No trip to Italy would be complete without a visit to Milan to discover some of the most elegant historical sites in the country. Milan may be famous for being one of the fashion capitals of the world, but it is also home to some spectacular tourist attractions and architectural marvels.
Discover more about this sophisticated metropolis and what is has to offer by taking a tour of the Milan Cathedral, known in Italian as il Duomo. This vast, ornate centre for worship inspires a serene feeling of awe in its visitors due to the sheer size and elaborate decor.
Also, don’t miss out on a visit to the Museo del Novecento – a 20th century art gallery – where you can get to know a vital part of true Milanese culture through some of the most extraordinary works of art from the area.
More info on our bike tour in Milan.
Interesting facts about the Duomo
Milan Cathedral is an iconic place of interest that has been witness to some of Italy’s most fundamental historical events throughout the centuries. As the largest gothic church and one of the largest church in the world: in addition to this, it is the largest church in Italy. So there are some fascinating aspects to consider before visiting. Coming prepared with Milan Cathedral facts will allow you to take full advantage of your trip.
The history of the Milan Duomo dates back to when construction began in 1386. The Archbishop Antonio da Saluzzo and the Ruler Gian Galeazzo Visconti established an ambitious program to build a cathedral. The Milan Cathedral was actually consecrated in 1418 when only the main nave was completed. However, it continued to be under construction for nearly half a millennium and even still to this day through regular maintenance. Throughout the years many issues arose slowing down progress on the cathedral including religious reform, politics, lack of funding, and artistic differences.
The Madonnina is the name given to the statue of the Virgin Mary that stands on the tallest spire of the Milan Cathedral. This structure gave way to a specific tradition in Milan. This unusual tradition dictates that no building may be higher than the Madonnina. To this day, Milan has respected this tradition by adding a Madonna sculpture to the tallest construction.
Another curious element that you should know before visiting the Milan Cathedral is that it is home to over 3,000 statues. It holds the world record for most statues in a single church. Among the outstanding works of art and monuments, several are famous for their originality. These include the Saint Bartholomew Flayed, 2 fighting boxers based on Primo Carnera and Erminio Spalla, gothic gargoyle demons, the original statue of liberty, even a tennis racket and sport equipment.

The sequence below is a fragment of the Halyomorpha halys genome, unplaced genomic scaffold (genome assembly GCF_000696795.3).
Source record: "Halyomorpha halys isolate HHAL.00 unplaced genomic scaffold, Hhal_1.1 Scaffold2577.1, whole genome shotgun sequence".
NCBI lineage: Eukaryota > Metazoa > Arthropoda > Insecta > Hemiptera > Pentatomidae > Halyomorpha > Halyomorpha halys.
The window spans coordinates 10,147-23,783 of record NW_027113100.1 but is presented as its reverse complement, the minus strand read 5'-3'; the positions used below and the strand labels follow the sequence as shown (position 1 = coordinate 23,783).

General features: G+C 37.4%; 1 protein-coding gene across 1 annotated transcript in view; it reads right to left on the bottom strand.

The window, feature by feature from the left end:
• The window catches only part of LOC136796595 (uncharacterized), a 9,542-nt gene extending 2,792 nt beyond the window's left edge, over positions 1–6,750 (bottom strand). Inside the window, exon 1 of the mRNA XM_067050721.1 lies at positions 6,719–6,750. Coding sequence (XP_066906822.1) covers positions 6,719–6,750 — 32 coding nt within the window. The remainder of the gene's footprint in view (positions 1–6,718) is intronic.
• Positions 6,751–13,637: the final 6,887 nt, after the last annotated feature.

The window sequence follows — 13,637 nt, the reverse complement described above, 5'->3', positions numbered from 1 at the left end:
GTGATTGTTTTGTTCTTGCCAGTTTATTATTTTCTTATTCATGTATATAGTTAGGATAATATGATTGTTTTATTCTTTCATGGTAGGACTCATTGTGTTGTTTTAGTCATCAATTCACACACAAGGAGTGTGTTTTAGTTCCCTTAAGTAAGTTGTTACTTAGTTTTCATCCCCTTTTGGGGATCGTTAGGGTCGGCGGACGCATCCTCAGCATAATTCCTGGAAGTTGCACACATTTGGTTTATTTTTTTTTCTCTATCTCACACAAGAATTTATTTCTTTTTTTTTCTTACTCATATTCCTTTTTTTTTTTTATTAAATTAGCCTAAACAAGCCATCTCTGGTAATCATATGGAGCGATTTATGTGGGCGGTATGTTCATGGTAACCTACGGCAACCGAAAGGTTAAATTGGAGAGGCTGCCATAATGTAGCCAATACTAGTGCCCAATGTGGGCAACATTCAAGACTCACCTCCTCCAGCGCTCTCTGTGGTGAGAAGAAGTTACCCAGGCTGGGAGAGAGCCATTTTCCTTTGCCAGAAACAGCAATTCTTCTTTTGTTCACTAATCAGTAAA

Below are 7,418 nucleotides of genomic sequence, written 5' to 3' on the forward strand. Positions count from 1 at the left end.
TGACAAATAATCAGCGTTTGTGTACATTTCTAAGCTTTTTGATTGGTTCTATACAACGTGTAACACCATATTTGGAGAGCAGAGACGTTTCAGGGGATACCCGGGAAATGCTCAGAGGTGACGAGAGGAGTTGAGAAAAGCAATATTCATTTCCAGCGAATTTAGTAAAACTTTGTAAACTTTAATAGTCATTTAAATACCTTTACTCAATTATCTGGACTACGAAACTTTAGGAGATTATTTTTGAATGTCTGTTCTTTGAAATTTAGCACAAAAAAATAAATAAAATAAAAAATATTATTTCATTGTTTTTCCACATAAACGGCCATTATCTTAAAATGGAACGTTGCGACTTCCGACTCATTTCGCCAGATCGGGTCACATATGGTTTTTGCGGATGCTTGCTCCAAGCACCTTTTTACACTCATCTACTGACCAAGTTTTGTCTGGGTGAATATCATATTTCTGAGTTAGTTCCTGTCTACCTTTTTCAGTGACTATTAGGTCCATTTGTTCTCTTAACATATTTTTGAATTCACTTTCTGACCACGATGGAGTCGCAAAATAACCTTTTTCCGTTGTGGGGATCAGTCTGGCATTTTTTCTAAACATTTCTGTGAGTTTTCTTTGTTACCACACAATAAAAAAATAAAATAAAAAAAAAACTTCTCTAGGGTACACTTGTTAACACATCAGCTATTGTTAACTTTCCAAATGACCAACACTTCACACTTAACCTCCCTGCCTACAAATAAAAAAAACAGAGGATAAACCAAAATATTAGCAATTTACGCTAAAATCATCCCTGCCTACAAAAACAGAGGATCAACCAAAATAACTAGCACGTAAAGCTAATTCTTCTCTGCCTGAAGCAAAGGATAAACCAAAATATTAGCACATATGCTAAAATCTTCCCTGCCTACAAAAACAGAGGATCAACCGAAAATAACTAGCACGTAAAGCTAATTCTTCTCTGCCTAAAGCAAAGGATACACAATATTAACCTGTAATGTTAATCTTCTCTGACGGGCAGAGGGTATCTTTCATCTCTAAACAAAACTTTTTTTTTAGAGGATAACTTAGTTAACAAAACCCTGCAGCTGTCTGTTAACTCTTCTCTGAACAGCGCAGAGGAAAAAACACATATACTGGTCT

Close to the main entrance of the Milan Cathedral, there is a sundial on the floor which displays the time from a ray of sunlight that shines through a hole in the opposite wall. It was designed and included in the Duomo in 1786 by astronomers from the Accademia di Brera and is still so precise to this day that it is used to regulate clocks throughout the city. Another of the reasons visitors come from around the globe to see and experience this graceful, momentous landmark.
The Arengario Palace
The Arengario Palace is home to the Museo del Novecento. Translated as the Museum of 20th Century, this museum houses around 400 works of art including sculptures, paintings, and installations from 20th century Italian artists. Inaugurated in 2010, the museum’s main objective is to give importance to the many masterpieces created during the 1900s in Italy and in particular Milan itself.
A large section of the museum is dedicated to Futurist Art, but there are also displays offering artworks from other 20th century movements such as Novecento Italiano, Abstractionism, Arte Povera, Post-Impressionism, and Realism.
The building itself was constructed between 1936 and 1956. It was the last of the edifices to be erected in the Cathedral Square (Piazza del Duomo). Originally meant to be used as a local government building for Mussolini to give speeches, it was never actually used in the Fascist era due to delays in construction from the second world war.
A visit to the 20th Century Museum in Milan is well worth it to serenely gaze upon the emblematic works of art from this period and region, such as Giuseppe Pellizza da Volpedo’s The Fourth Estate. Just as with the Cathedral, take your time to wander around the museum and reflect on the artistic genius held within.
Admiring the works of art in both of these renowned Milan attractions allows visitors a true insight into the magnificent history and culture of creativity and skill that has dominated Milan for centuries.
More info on our bike tour in Milan.
Read also: The Verona Arena.